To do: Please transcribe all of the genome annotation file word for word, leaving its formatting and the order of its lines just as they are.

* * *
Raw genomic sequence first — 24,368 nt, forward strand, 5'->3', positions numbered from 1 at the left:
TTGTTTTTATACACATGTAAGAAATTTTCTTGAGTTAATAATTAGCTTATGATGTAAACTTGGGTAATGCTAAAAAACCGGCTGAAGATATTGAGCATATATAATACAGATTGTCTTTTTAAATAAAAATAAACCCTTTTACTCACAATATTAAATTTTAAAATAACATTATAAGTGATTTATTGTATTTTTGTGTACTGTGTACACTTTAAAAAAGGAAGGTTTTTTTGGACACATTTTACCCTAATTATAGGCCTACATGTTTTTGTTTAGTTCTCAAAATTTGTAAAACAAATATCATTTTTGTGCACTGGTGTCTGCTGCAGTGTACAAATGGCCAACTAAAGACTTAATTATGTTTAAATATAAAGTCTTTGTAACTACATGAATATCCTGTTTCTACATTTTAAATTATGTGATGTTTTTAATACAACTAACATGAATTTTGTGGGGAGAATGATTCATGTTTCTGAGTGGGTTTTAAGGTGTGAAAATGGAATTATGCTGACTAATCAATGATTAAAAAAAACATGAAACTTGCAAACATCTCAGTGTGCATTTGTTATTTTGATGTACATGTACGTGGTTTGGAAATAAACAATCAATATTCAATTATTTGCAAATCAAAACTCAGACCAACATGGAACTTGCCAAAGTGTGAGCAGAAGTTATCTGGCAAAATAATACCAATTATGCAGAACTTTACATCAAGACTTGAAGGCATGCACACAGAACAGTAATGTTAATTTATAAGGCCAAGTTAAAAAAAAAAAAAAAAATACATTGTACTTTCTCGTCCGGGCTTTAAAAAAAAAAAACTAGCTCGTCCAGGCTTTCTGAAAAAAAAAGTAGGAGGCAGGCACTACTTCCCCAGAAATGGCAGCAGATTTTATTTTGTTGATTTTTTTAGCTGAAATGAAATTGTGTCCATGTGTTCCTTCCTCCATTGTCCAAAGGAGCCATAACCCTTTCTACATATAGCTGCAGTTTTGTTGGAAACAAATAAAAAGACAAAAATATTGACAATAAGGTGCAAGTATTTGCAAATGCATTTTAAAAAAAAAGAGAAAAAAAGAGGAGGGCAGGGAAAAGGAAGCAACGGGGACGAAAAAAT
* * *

Raw genomic sequence first — 24,368 nt, forward strand, 5'->3', positions numbered from 1 at the left:
TTGTTTTTATACACATGTAAGAAATTTTCTTGAGTTAATAATTAGCTTATGATGTAAACTTGGGTAATGCTAAAAAACCGGCTGAAGATATTGAGCATATATAATACAGATTGTCTTTTTAAATAAAAATAAACCCTTTTACTCACAATATTAAATTTTAAAATAACATTATAAGTGATTTATTGTATTTTTGTGTACTGTGTACACTTTAAAAAAGGAAGGTTTTTTTGGACACATTTTACCCTAATTATAGGCCTACATGTTTTTGTTTAGTTCTCAAAATTTGTAAAACAAATATCATTTTTGTGCACTGGTGTCTGCTGCAGTGTACAAATGGCCAACTAAAGACTTAATTATGTTTAAATATAAAGTCTTTGTAACTACATGAATATCCTGTTTCTACATTTTAAATTATGTGATGTTTTTAATACAACTAACATGAATTTTGTGGGGAGAATGATTCATGTTTCTGAGTGGGTTTTAAGGTGTGAAAATGGAATTATGCTGACTAATCAATGATTAAAAAAAACATGAAACTTGCAAACATCTCAGTGTGCATTTGTTATTTTGATGTACATGTACGTGGTTTGGAAATAAACAATCAATATTCAATTATTTGCAAATCAAAACTCAGACCAACATGGAACTTGCCAAAGTGTGAGCAGAAGTTATCTGGCAAAATAATACCAATTATGCAGAACTTTACATCAAGACTTGAAGGCATGCACACAGAACAGTAATGTTAATTTATAAGGCCAAGTTAAAAAAAAAAAAAAAAATACATTGTACTTTCTCGTCCGGGCTTTAAAAAAAAAAAACTAGCTCGTCCAGGCTTTCTGAAAAAAAAAGTAGGAGGCAGGCACTACTTCCCCAGAAATGGCAGCAGATTTTATTTTGTTGATTTTTTTAGCTGAAATGAAATTGTGTCCATGTGTTCCTTCCTCCATTGTCCAAAGGAGCCATAACCCTTTCTACATATAGCTGCAGTTTTGTTGGAAACAAATAAAAAGACAAAAATATTGACAATAAGGTGCAAGTATTTGCAAATGCATTTTAAAAAAAAAGAGAAAAAAAGAGGAGGGCAGGGAAAAGGAAGCAACGGGGACGAAAAAAT